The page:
Cisco earnings: "Return to strong balanced growth"

Cisco reported third quarter earnings that exceeded analyst estimates and said that its strategy for managing the downturn has been working.
Written by Sam Diaz, Inactive

Cisco Systems today reported solid third quarter financial results, noting that company witnessed a "return to strong balanced growth" across the board that has not been seen since before the economic downturn.

For the quarter, Cisco reported net income of $2.5 billion, or 42 cents per share, a 40 percent increase from the same quarter a year ago. Revenue was $10.4 billion, a year-over-year increase of 27 percent. Wall Street analysts had been expecting earnings of 38 cents per share on revenue of $10.24 billion. (Statement, Preview)

In a statement, Cisco CEO John Chambers said that the company is coming out of the downturn stronger, gaining market share and a "larger share of the total wallet spend of our customers" with next-generation products in across almost every category. He said:

Our innovation and operational engines are exceeding our expectations. This applies to products, organization structures, business models, and movements into 30+ new market adjacencies. From almost every measurement perspective - revenues, earnings per share, new products, successful acquisitions, internal startups - our results in Q3 were the proof points that our strategy is working and was probably the strongest quarter in our history.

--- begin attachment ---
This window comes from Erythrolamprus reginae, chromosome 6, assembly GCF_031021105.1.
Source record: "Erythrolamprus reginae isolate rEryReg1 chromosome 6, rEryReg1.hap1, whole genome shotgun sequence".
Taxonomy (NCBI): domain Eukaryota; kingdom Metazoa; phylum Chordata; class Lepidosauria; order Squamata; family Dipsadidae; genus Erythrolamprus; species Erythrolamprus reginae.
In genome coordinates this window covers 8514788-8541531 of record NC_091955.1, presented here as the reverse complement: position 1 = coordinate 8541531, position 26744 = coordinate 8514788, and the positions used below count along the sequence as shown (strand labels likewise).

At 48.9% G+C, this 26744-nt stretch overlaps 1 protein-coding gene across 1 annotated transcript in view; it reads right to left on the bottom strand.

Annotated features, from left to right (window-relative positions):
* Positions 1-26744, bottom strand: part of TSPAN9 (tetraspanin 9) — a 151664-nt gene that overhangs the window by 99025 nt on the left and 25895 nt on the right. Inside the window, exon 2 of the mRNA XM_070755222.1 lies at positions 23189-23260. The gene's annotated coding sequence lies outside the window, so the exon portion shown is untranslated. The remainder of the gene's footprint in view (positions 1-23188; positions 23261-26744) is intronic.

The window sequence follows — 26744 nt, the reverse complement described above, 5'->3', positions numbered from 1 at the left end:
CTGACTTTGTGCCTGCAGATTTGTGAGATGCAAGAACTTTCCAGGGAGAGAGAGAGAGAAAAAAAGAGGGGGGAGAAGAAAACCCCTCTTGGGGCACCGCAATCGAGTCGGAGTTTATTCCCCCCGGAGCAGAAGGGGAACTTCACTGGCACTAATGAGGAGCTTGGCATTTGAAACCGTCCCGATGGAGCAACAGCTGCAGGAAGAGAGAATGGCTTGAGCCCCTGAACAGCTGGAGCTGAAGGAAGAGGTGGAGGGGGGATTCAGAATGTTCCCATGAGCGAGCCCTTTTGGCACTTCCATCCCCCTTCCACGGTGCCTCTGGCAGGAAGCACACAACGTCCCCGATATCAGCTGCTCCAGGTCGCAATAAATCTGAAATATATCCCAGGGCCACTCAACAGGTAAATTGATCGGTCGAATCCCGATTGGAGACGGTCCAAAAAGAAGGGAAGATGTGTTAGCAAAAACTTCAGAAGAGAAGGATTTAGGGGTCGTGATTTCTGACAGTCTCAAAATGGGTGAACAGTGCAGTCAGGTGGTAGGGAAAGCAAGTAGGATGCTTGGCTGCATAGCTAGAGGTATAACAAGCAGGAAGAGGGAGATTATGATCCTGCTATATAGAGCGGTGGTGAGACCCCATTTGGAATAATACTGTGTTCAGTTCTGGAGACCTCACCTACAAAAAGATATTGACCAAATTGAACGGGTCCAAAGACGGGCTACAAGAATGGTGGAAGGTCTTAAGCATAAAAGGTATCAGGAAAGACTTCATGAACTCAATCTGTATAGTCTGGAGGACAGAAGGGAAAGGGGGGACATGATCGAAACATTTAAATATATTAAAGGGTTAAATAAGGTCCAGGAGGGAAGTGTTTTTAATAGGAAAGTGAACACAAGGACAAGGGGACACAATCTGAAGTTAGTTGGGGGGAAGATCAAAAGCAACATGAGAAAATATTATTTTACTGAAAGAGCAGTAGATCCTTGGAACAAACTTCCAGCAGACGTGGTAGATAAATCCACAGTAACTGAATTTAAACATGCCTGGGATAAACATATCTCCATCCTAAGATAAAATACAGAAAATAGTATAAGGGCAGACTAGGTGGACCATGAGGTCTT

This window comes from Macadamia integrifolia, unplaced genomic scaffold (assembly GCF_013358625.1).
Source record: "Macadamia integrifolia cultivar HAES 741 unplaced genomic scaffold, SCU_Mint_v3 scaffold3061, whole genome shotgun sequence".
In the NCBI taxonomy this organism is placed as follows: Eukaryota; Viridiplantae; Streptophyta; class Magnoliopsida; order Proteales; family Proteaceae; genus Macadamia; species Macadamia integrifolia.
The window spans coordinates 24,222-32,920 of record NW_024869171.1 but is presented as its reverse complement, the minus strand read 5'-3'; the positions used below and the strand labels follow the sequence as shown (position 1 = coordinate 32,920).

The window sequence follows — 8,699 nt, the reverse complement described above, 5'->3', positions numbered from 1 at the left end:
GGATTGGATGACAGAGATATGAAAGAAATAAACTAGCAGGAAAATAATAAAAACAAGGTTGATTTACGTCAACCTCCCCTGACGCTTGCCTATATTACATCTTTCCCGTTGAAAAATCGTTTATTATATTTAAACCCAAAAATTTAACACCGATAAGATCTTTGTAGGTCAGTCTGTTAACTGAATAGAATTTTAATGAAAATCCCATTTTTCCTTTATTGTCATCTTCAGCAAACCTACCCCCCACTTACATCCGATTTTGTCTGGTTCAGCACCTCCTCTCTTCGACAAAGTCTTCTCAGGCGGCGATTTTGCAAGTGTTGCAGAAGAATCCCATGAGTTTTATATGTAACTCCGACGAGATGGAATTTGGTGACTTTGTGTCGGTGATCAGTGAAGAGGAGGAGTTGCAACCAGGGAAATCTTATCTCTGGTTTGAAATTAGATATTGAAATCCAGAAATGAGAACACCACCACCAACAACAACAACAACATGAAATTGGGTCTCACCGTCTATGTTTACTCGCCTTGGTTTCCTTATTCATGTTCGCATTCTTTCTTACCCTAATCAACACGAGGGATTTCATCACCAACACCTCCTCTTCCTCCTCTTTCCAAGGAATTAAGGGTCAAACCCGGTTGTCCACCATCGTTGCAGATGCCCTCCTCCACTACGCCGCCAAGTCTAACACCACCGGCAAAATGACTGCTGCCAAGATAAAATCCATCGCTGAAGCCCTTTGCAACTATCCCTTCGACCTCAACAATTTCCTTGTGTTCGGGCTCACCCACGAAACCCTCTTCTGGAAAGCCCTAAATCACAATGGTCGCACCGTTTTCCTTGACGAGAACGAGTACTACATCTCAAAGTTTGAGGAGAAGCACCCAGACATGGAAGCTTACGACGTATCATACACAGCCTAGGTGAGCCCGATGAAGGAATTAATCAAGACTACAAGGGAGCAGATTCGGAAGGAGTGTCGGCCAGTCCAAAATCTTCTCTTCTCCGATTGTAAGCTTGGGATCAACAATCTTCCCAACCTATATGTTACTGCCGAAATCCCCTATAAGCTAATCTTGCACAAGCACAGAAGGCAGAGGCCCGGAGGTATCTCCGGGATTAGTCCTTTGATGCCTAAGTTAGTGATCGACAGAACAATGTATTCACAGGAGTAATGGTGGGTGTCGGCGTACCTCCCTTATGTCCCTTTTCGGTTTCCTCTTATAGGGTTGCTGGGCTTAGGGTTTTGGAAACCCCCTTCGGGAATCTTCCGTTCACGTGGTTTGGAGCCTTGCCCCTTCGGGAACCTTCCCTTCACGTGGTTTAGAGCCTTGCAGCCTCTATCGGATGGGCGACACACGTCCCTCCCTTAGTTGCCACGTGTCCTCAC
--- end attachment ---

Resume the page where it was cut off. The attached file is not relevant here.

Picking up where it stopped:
In terms of financial guidance for the fourth quarter, the company said it expects revenue growth of 25-28 percent year-over-year. The company's fiscal fourth quarter is especially noteworthy. Chambers said that, as far as Cisco is concerned, Q3 of fiscal 2009 was the bottom and that Q4 of fiscal 2009 was more in-line and will provide a more typical comparison against 2010.

On a sequential basis, the growth figure is a calculated one that involves an extra week in Q3 and the impact of the tandberg acquisition. Assuming normal circumstances, growth would be 5-6 percent, sequentially. Take away the extra week in Q3, which is estimated to have had a 3-4 percent impact, and then add back the 2 percent growth expected from Tandberg and you get the 3-5 percent sequential growth expected in Q4.

Chambers further noted that the third quarter represented a return to balance across the board by geography and customer segments. He specifically addressed Europe, where economic turmoil has been a subject of concern, by saying that the company was "very pleased" with results from the region, noting that growth was up about 30 percent year-over-year.

Asked for more detail about Europe, Chambers remained optimistic, noting that, as a region, the company is comfortably forecasting double-digit growth and said that Europe accounts for about 22 percent of the revenue. There are no signs that the economic conditions in Europe are spreading globally, he said, and that tech spending trends around the globe are headed in the right direction.

Overall, Chambers said the company is in its "best position ever" to achieve its long-terms goals and aspirations. However, he did offer a warning call about the volatility of the global economy and said he wouldn't be surprised to see economic ups and downs over the next 12 months.

Shares of Cisco were up 3 percent, closing at $26.74 in regular trading. Shares were on the rise in after-hours trading.

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